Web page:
Sunday, December 6, 2009

Retail law versions must be reconciled, say ministers

เข้าสภาฯImage by Keng Susumpow via Flickr

Economic ministers yesterday approved the draft retail and wholesale act in principle, but told the Commerce Ministry and related parties to patch up certain differences.

The meeting chaired by Prime Minister Abhisit Vejjajiva directed the ministry to work with the Thailand Trade Representative Office (TTR) and the Council of State to sort out differences between the draft prepared by the ministry and another one by the TTR and merge them into one proposal before submitting it for parliamentary debate.

Key differences between the two drafts involve a proposal to set up a committee to oversee and approve new retail outlet expansion, operating hours of so-called modern trade stores, and the establishment of a development fund to help small retailers.

The Commerce Ministry draft calls for two committees - central and provincial - while the TTR proposed to set up only a single central committee chaired by the permanent secretary for Commerce.

Proposed retail developments in Bangkok would need permission from a 15-member committee chaired by the commerce minister, while developments in the provinces would require approval from a 13-member committee chaired by the provincial governor, according to the Commerce Ministry draft, which passed through nine public hearings.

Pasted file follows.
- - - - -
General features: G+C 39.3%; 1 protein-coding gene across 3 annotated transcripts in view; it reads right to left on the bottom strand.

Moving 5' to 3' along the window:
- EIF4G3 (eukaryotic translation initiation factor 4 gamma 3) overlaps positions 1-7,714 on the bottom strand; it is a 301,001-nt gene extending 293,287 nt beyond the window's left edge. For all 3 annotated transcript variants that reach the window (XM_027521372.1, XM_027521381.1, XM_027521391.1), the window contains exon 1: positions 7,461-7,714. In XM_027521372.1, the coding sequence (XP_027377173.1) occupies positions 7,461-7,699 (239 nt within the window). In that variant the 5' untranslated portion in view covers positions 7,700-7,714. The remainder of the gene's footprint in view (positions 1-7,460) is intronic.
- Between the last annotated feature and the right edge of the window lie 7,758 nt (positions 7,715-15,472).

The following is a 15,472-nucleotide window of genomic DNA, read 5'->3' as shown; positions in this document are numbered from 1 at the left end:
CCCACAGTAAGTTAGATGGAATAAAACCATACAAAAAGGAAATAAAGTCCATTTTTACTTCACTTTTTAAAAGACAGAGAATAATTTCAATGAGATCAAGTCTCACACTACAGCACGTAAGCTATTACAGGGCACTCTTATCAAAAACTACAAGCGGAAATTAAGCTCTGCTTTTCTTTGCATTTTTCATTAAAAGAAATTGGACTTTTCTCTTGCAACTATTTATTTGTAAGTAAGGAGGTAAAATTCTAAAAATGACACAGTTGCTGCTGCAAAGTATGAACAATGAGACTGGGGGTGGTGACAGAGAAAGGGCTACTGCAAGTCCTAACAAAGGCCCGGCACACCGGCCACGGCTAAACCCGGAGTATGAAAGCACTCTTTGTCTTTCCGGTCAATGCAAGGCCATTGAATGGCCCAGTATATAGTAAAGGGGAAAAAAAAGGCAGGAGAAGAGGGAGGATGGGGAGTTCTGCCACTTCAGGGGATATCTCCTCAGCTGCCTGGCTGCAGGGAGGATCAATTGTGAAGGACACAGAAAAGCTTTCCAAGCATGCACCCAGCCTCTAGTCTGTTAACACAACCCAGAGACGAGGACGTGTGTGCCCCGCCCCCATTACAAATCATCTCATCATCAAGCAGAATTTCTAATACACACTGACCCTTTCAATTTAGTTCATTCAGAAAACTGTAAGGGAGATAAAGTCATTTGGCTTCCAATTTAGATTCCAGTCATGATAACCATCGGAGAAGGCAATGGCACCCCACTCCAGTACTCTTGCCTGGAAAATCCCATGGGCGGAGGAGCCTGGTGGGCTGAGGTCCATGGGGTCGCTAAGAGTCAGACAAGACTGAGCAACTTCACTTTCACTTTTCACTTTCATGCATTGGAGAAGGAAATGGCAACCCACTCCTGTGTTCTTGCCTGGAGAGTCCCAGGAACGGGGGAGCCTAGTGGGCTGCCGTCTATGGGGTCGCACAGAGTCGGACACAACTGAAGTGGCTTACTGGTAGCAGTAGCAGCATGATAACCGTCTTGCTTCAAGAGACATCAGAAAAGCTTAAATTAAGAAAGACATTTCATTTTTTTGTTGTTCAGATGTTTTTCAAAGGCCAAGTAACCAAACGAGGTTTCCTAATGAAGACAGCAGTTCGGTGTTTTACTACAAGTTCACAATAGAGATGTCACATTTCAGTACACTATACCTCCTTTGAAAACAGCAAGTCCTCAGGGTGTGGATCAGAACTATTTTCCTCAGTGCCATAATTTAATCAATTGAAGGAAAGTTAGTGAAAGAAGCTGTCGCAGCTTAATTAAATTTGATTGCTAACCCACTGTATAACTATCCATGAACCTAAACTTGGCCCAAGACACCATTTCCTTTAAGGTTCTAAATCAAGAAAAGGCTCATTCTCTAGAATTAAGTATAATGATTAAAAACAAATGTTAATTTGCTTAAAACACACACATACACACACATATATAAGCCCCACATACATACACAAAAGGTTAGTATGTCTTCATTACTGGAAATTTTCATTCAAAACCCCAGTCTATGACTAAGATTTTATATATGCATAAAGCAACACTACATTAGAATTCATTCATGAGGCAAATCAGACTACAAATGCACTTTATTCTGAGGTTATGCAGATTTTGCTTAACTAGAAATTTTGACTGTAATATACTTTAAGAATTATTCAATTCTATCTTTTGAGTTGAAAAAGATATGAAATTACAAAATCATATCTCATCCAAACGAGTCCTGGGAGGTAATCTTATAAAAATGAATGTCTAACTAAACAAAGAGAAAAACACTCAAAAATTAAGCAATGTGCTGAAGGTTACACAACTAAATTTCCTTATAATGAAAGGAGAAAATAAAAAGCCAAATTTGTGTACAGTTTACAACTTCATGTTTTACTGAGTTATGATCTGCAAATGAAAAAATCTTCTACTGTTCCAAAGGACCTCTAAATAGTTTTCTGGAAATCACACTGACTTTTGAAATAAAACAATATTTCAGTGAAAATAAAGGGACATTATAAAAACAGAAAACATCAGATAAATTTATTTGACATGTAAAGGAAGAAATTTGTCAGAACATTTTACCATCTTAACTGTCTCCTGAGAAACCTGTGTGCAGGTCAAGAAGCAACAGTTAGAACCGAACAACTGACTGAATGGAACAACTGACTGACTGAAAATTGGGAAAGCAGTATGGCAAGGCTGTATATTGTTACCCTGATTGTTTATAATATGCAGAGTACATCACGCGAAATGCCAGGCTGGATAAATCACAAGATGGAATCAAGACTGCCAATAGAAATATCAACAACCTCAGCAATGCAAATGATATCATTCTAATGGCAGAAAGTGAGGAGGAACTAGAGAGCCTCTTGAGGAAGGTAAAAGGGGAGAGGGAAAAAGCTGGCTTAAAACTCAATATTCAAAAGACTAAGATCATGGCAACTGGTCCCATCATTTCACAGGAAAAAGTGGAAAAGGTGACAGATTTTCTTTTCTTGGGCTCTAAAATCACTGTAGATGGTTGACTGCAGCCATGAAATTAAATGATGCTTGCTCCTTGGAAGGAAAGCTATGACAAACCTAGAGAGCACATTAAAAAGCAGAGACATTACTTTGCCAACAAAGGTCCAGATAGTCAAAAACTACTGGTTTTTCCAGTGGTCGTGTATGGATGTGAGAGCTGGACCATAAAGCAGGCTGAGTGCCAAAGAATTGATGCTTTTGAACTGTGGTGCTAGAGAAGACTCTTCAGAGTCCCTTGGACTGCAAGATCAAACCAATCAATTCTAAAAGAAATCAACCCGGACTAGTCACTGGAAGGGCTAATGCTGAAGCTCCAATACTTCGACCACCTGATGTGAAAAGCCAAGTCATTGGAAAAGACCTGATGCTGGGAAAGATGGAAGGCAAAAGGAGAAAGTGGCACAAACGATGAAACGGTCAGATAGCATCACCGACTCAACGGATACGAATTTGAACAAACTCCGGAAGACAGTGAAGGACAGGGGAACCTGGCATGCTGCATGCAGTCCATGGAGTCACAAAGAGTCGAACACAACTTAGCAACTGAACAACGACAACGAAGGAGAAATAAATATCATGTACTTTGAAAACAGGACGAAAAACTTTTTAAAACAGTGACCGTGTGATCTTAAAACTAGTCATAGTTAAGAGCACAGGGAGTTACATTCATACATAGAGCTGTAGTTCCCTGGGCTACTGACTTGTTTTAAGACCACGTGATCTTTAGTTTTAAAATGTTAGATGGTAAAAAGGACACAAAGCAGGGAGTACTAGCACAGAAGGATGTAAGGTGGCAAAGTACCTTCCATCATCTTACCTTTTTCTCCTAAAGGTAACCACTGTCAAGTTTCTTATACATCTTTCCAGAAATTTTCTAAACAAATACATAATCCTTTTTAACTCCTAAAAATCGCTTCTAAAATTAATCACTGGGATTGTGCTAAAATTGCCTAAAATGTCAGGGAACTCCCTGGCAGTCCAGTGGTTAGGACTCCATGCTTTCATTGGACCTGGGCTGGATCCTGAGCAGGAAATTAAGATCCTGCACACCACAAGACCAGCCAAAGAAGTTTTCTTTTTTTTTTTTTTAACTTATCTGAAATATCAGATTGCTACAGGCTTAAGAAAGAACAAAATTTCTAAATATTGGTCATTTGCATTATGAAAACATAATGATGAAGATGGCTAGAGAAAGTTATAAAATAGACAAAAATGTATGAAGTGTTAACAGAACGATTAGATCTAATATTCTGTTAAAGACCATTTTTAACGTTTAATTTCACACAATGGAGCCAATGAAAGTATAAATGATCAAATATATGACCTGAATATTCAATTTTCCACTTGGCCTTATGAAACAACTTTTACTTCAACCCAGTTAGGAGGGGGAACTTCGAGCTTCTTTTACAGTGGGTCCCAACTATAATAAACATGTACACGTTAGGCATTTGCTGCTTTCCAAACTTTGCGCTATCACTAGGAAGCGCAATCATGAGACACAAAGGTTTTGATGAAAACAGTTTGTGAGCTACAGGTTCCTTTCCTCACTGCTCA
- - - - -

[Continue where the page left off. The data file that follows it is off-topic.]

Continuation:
The retail law has been in the works for nearly five years. Small businesses maintain that better measures are needed to regulate the expansion of large chains, which threaten the livelihoods of thousands of mainly family-run shops.

They maintain that the existing urban zoning regulations overseen by the Interior Ministry's department of Town and Country Planning do not go far enough.

Putthipong Punnakan, a vice-minister to the Prime Minister's Office, said the Commerce Ministry was directed to address the differences and submit the proposal to economic ministers again next week.

Ministers yesterday also discussed the possible impact of the Dubai debt crisis and Vietnam's dong devaluation on Thailand.

Mr Putthipong said ministers saw the Dubai debt scare as unlikely to affect Thai economy, but admitted the devaluation of the Vietnamese currency would slightly affect Thai exports, particularly textiles, footwear, seafood, canned and finished food products and farm products such as rice and rubber.

According to report prepared by the National Economic and Social Development Board, there are few Thai investments in the troubled business hub of the United Arab Emirates.

Thai investments in Dubai are worth only about US$140 million, according to the report.
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